West Viriginia Will Regret that Game for the Rest of their Lives

In Sports by Brock Bourgase

West Virginia’s football team lost a gift-wrapped part in the B.C.S. National Championship Game thanks to a loss to Pittsburgh. The No. 2 ranked team was so heavily favoured that the combined score of both teams didn’t equal the spread. The Fiesta Bowl is a big deal but is nothing compared to a championship. What could Mountaineers have done to win the game? Could an extra practiced have been held, an additional weight training session scheduled, or more coaches’ meetings extended?

Andre Agassi lost the 1989 French Open final to Andrés Gómez and was haunted by the loss until his 1992 Wimbledon title – or perhaps until he truly self-actualized himself in 1994. Nevertheless, the prodigy’s loss to the Ecuadorian veteran remains a blemish that shouldn’t have happened and can’t be undone.

Should an athlete sacrifice his youth to train? Should a coach stay in his office until part four in the morning the night before games? Should participants pour everything they have into sport? Often not. Fundamentally, the result comes down to talent (physical, mental, psychological) and if that can’t be realistically improved, don’t bother, watch a Jean-Luc Godard film, and live a well-rounded life.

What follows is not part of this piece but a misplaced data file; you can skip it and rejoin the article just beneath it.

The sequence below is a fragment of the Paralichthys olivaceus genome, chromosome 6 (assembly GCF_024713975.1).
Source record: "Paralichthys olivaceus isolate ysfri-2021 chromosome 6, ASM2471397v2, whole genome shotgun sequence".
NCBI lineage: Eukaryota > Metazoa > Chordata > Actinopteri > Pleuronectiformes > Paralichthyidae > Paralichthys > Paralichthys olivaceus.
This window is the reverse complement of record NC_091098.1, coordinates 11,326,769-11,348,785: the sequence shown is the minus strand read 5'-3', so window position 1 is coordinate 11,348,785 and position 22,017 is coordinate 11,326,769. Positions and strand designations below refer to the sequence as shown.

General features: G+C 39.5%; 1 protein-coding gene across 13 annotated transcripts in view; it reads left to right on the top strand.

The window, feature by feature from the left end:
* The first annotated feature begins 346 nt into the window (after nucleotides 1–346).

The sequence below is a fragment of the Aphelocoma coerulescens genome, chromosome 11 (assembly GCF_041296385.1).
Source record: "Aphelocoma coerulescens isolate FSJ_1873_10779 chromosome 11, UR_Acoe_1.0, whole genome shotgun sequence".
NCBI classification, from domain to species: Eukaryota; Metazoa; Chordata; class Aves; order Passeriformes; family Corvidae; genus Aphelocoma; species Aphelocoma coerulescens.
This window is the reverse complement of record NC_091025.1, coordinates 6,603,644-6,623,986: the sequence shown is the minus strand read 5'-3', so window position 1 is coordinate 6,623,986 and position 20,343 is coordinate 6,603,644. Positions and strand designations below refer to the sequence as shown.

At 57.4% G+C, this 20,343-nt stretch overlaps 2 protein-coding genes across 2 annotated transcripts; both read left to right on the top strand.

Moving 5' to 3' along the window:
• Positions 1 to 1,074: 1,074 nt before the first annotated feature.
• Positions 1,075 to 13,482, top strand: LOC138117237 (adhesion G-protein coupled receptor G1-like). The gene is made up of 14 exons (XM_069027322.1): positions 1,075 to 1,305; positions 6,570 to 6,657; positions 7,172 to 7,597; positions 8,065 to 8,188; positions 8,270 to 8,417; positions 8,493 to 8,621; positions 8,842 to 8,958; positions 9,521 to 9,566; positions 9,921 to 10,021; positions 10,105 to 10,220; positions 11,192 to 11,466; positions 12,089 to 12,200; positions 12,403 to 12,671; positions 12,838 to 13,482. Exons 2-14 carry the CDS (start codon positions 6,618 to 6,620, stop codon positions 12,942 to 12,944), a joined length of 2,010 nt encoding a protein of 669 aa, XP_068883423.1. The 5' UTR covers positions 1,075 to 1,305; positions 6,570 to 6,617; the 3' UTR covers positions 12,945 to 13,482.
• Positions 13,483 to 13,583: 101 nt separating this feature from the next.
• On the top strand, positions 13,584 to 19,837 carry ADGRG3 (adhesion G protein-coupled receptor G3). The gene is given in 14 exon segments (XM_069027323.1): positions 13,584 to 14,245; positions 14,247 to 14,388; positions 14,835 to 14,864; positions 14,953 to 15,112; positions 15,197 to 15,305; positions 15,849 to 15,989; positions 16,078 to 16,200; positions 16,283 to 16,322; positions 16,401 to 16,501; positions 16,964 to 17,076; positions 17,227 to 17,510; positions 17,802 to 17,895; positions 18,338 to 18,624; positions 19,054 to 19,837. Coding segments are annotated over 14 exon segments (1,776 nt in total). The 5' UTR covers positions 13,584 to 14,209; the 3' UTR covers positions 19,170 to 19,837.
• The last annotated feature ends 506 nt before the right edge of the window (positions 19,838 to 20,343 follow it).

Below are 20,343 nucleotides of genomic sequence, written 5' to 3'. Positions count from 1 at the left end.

When moving higher up the laurel-covered spire, athletes and coaches yearn to be champions. Winning is the ideal but the test remains something to be reveled in. But if a team like West Virginia or an athlete like Agassi didn’t devote themselves as much to practice and work as entirely as they could have than the flame within their soul can destroy them, irrespective of the glamours achieved. Never ignore self-actualization while trying to win because the former is transferable to success in life but the latter is nothing more than a means to an end.